Now that a second BART tube is on the political radar, it’s time to look at other overdue strategies for making the inner Bay Area less dependent on cars. For example, extending BART to Emeryville, a city clogged with parked cars. Or expediting MUNI service from Market Street to Mission Bay.
Inadequate public transit lies behind a new study by the Metropolitan Transportation Commission that found Bay Area residents took 100,000 fewer trips on public transit on a typical weekday in 2013 than in 2001. While a transit district spokesperson blamed the decline to it being “as difficult as ever to entice people out of their cars,” this ignores that people often drive due to a lack of public transit options. The sad reality is that the inner Bay Area still lacks a reliable transit network allowing most people to give up cars.
Not mentioned in the SF Chronicle report on the study is that Oakland and Berkeley bus services have been decimated since 2001, leaving residents more car dependent. MUNI’s cuts to evening and weekend service and BART’s late night inadequacies leave many with little choice but to drive to and around San Francisco outside weekday commute hours.
The federal government has starved public transit for years. And as with the nation’s affordable housing crisis, federal inaction— in this case Republican opposition to public transit funding—is a major cause of the problem.
Correcting Transit Priorities
San Francisco’s Mayor Lee loves the idea of a second BART tube. But this critical project is the exception when it comes to BART’s misguided priorities. BART’s preference for extending the system outward rather than increasing routes within the system where more people live (to places like Emeryville) is the chief problem. BART would have been better served refunding all of the sales taxes paid in outlying areas like Pittsburgh than in funding extensions that have proved cost prohibitive on a per rider basis.
Opponents of BART’s costly three-mile extension to the Oakland Airport provided detailed plans for a more effective use of transit funds, but were rebuffed. The politics of public transit spending prioritize construction over adding new buses, trains and routes.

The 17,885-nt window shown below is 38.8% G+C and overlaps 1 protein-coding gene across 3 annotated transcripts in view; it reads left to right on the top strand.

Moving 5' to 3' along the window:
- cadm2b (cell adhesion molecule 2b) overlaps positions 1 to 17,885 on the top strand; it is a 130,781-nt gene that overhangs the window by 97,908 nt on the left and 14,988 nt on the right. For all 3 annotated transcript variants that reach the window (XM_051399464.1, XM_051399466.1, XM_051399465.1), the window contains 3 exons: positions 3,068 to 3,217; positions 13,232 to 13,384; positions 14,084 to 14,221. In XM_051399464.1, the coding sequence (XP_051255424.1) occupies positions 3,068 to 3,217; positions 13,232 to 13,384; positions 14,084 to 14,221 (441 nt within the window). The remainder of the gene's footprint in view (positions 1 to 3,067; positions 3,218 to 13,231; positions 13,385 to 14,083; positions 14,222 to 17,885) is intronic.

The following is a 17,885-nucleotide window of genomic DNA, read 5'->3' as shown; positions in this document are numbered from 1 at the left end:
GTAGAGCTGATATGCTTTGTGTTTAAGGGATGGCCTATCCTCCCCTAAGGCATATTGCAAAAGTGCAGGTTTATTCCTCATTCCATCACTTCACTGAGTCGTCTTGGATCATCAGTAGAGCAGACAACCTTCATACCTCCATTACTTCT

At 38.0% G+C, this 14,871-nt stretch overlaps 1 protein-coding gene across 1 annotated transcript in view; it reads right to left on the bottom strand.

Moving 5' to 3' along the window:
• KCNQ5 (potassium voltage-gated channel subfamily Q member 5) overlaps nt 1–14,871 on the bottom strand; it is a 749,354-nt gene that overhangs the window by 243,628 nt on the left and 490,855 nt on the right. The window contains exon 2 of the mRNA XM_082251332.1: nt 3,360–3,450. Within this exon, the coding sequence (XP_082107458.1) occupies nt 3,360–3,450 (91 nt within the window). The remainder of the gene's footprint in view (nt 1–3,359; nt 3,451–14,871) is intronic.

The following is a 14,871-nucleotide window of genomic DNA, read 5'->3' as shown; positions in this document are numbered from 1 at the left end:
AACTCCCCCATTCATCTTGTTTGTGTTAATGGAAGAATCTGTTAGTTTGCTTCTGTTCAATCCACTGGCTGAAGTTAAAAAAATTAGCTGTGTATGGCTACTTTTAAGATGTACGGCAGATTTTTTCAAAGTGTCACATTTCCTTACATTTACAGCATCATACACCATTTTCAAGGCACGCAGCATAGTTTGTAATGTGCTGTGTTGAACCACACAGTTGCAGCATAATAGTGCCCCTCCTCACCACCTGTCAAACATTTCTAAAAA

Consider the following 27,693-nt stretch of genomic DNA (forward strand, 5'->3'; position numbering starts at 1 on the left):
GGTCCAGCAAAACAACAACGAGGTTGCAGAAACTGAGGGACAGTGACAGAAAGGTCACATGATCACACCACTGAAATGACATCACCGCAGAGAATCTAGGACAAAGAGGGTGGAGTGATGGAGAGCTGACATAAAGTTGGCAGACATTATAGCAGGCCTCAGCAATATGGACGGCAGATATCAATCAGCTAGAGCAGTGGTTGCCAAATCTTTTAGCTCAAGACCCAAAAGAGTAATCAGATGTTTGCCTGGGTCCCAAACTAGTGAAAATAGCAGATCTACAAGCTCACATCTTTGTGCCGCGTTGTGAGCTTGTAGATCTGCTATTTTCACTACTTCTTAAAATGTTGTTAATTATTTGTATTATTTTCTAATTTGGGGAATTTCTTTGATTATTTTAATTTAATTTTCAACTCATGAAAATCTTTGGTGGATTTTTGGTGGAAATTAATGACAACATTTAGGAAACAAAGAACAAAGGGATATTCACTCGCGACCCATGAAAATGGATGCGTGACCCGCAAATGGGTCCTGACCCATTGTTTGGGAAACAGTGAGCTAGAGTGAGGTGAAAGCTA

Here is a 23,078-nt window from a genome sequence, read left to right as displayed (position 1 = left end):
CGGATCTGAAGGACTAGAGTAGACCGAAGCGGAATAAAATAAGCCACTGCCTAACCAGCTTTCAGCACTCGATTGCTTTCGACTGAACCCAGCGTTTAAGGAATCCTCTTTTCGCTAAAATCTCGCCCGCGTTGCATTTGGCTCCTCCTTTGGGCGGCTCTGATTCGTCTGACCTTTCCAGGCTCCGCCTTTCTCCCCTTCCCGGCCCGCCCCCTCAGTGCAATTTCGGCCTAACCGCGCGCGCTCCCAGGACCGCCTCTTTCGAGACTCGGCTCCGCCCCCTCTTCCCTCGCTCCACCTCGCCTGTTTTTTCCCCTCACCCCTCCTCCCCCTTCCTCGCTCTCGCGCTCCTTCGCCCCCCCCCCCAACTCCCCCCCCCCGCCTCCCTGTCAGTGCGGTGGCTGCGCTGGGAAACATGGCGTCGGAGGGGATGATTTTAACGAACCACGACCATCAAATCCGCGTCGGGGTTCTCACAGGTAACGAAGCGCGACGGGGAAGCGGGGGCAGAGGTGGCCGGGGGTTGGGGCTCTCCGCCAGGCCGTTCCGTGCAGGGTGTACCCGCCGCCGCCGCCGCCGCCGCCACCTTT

A new BART tube fits this priority. But so would extending BART to Emeryville and connecting at West Oakland station. This would reduce cars in mall-heavy Emeryville and enable Berkeley, El Cerrito and Richmond BART riders to take a more direct route to San Francisco than the current roundabout journey through downtown Oakland.
But some of the best use of transit dollars does not require tearing up streets for new lines. For example, the difficulty in using public transit to get from Noe Valley, the Castro, Bernal Heights and the city’s southern neighborhood to the Marina, Richmond and areas to the north could be solved by more buses.
Money on Way?
Last week, California Assembly Speaker Toni Atkins announced a $10 billion transportation spending plan over the next five years. Based on popular response to the plan, and Governor Brown’s willingness to spend whatever it takes for high-speed rail, Adkins may have found a way for the Bay Area to address some transit priorities.
Brown has been justifiably criticized for opening his wallet on high-speed rail while practicing fiscal austerity on housing and other urgent needs. But he has made it easier for elected officials to go big on public transit, as a second BART tube or any other project is a bargain compared to high speed rail.
With the Koch Brothers leading GOP attacks on new federal public transit dollars, new state funding in California could be the only hope for major upgrades in the near future. The national debate over raising the federal gas tax does ensure that public transit funding is on politicians’ radar through the 2016 presidential election—-after being largely ignored in the 2008 and 2012 campaigns.
In the meantime, the lack of federal dollars means more frustrated drivers and more public transit users shifting to bicycling. While some drivers take their anger out on bike activists for increasing bike lanes, the fact is that absent more bicycling traffic would be even worse.
Angry drivers should be demanding that Congress allocate the funds necessary for dense urban areas like the Bay Area to create effective transit networks. Ultimately, California and local governments cannot do it alone.
Randy Shaw is Editor of Beyond Chron.Bay Area / California